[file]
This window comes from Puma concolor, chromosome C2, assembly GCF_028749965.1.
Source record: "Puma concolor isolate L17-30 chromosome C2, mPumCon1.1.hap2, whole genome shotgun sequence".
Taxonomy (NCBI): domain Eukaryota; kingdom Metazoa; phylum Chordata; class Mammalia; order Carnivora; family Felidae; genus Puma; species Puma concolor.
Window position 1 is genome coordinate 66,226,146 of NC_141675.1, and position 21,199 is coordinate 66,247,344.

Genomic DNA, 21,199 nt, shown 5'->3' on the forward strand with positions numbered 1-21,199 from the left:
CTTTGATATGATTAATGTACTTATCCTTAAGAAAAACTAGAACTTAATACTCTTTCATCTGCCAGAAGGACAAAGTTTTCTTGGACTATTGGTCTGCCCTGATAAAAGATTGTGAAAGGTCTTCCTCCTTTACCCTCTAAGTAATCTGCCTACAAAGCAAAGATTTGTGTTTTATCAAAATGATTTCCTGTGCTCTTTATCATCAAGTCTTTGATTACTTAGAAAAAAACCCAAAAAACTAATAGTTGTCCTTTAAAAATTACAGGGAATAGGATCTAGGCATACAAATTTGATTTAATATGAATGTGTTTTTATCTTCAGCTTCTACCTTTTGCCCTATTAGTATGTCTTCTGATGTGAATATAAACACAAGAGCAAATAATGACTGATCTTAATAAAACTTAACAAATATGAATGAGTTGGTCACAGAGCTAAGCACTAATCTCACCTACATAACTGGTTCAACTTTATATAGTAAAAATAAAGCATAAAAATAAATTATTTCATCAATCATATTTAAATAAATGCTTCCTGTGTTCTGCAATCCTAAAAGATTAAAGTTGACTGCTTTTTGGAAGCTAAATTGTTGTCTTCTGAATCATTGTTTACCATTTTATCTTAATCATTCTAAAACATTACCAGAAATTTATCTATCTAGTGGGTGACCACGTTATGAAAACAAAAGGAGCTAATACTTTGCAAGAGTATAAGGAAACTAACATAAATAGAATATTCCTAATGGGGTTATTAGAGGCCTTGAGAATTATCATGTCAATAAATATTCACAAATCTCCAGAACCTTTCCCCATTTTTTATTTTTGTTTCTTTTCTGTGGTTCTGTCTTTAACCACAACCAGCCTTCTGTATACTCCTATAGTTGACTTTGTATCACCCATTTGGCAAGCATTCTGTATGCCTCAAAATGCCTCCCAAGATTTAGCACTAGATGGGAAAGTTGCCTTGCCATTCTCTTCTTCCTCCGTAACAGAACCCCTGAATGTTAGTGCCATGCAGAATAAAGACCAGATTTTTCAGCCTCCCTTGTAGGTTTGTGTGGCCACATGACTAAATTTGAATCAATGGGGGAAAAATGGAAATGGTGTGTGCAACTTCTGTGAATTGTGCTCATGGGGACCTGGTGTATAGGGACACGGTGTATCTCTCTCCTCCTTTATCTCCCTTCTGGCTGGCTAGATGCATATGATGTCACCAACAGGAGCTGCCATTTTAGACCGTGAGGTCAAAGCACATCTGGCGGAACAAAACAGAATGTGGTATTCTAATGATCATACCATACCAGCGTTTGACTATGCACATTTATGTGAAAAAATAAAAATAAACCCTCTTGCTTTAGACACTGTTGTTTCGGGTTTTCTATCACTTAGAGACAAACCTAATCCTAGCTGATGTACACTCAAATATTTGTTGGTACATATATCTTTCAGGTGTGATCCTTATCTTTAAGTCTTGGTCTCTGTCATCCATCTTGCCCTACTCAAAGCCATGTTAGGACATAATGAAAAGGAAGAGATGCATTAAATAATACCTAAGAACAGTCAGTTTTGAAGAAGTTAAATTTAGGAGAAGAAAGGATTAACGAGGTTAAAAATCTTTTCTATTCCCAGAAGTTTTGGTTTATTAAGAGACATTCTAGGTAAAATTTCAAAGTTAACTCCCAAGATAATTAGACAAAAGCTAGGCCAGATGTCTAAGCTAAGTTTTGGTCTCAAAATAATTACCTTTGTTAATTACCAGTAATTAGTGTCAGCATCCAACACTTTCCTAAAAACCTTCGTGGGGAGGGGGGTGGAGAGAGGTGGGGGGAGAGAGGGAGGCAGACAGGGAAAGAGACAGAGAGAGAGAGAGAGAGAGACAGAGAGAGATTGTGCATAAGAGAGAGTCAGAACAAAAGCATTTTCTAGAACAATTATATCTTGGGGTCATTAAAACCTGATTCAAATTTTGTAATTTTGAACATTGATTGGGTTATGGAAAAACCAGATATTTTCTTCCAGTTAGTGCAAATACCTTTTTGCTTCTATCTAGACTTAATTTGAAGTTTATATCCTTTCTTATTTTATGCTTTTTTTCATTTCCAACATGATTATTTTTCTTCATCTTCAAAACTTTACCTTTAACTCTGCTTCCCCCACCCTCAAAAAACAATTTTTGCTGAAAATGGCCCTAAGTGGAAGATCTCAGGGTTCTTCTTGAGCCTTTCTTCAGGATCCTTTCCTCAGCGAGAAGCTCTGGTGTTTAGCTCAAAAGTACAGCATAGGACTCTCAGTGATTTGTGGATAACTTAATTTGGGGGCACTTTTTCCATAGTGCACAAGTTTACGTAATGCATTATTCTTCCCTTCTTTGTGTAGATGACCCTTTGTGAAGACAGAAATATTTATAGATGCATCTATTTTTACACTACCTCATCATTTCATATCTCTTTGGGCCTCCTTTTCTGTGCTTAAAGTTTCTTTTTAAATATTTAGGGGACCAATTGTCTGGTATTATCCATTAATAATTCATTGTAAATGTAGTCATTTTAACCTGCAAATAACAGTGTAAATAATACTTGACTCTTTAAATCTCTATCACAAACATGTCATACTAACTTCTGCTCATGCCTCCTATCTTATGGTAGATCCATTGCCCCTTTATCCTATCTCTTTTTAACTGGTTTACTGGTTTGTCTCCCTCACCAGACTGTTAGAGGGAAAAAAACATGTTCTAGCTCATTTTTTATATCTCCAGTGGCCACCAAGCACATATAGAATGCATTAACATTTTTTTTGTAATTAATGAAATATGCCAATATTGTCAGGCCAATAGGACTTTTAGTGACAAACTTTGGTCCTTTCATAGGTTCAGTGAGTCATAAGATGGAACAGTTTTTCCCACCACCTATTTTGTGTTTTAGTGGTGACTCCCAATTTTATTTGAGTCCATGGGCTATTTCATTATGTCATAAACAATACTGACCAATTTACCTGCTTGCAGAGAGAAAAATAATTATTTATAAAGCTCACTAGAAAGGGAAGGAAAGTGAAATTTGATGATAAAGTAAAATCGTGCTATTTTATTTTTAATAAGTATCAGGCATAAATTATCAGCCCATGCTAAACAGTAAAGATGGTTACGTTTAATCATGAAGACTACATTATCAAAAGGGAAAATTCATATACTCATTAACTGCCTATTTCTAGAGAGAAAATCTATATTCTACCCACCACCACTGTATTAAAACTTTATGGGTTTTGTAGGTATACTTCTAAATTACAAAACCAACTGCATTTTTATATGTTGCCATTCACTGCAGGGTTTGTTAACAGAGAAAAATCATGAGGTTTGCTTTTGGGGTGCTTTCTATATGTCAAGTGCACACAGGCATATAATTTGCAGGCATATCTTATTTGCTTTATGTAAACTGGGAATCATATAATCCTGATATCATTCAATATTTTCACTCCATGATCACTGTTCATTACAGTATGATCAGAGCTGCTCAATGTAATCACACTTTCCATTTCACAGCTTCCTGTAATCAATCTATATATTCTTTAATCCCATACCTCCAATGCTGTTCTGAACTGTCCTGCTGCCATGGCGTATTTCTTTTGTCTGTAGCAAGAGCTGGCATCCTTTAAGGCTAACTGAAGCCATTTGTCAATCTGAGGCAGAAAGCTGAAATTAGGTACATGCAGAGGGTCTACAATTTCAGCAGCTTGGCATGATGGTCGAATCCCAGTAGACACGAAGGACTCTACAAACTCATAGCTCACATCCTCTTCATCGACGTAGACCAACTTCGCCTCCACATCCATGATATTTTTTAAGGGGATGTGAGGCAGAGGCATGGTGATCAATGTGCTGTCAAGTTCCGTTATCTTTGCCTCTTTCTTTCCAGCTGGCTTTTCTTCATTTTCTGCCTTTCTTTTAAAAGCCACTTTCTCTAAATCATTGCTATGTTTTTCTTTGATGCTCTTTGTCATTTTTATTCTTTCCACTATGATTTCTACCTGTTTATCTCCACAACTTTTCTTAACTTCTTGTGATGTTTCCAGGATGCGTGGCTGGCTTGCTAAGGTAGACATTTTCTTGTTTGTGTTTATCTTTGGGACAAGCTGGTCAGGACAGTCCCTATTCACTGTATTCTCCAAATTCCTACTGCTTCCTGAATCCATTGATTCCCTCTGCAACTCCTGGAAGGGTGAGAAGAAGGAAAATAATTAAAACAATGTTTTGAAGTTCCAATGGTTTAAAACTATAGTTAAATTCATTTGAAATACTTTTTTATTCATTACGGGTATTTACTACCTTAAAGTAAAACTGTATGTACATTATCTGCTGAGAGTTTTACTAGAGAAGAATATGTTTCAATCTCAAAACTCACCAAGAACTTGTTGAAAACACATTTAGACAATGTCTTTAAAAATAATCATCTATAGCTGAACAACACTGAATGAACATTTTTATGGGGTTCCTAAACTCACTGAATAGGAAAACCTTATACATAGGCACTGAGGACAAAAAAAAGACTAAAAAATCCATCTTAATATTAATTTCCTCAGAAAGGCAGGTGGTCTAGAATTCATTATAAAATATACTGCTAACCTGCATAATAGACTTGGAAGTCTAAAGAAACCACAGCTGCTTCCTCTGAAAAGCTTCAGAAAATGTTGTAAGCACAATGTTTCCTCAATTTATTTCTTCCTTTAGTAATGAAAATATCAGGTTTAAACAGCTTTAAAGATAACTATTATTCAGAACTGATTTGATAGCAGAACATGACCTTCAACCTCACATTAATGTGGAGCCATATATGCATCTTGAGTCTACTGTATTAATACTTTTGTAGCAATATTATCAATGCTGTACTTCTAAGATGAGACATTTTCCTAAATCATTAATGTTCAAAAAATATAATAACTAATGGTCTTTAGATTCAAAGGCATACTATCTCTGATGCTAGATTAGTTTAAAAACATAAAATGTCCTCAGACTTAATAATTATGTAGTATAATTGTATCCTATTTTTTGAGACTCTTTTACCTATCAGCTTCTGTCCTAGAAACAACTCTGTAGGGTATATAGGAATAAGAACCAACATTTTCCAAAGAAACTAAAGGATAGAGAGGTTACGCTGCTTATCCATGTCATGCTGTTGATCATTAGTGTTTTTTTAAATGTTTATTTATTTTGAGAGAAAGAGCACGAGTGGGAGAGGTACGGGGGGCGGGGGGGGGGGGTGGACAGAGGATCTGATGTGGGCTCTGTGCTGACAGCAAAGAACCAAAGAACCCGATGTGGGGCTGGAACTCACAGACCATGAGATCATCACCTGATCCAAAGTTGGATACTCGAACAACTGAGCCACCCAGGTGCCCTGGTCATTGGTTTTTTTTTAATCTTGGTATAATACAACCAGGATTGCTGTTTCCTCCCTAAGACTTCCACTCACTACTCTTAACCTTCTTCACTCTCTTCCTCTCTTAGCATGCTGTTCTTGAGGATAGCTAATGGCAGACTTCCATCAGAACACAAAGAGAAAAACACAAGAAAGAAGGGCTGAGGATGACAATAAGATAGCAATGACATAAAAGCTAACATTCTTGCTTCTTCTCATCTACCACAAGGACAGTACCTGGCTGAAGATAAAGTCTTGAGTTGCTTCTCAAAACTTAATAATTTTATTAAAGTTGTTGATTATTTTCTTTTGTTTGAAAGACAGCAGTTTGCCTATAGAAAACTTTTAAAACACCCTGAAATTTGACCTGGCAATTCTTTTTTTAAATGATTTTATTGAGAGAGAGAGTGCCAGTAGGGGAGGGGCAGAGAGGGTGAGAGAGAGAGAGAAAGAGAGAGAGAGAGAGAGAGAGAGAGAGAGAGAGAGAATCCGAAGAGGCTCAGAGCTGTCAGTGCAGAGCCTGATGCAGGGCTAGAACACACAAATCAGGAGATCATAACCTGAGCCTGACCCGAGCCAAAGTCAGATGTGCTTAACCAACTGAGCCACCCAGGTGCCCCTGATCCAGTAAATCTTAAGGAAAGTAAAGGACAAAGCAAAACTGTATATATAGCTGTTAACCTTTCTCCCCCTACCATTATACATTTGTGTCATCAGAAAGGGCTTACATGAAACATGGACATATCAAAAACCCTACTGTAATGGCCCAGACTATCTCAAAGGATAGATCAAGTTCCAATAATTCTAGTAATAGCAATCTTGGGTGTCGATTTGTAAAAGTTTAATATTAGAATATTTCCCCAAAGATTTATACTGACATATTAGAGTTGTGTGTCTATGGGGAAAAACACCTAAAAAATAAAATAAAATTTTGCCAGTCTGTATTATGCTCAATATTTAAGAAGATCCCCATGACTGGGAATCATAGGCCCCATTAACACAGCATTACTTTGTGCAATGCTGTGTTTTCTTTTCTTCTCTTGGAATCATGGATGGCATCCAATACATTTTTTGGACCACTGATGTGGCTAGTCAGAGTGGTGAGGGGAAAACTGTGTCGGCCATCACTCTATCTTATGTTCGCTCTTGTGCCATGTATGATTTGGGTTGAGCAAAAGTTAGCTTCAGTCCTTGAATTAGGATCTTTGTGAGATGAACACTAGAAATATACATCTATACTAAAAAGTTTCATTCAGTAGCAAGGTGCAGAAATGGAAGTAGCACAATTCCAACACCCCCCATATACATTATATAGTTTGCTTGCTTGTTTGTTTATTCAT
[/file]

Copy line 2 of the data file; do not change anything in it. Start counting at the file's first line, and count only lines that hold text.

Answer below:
Source record: "Puma concolor isolate L17-30 chromosome C2, mPumCon1.1.hap2, whole genome shotgun sequence".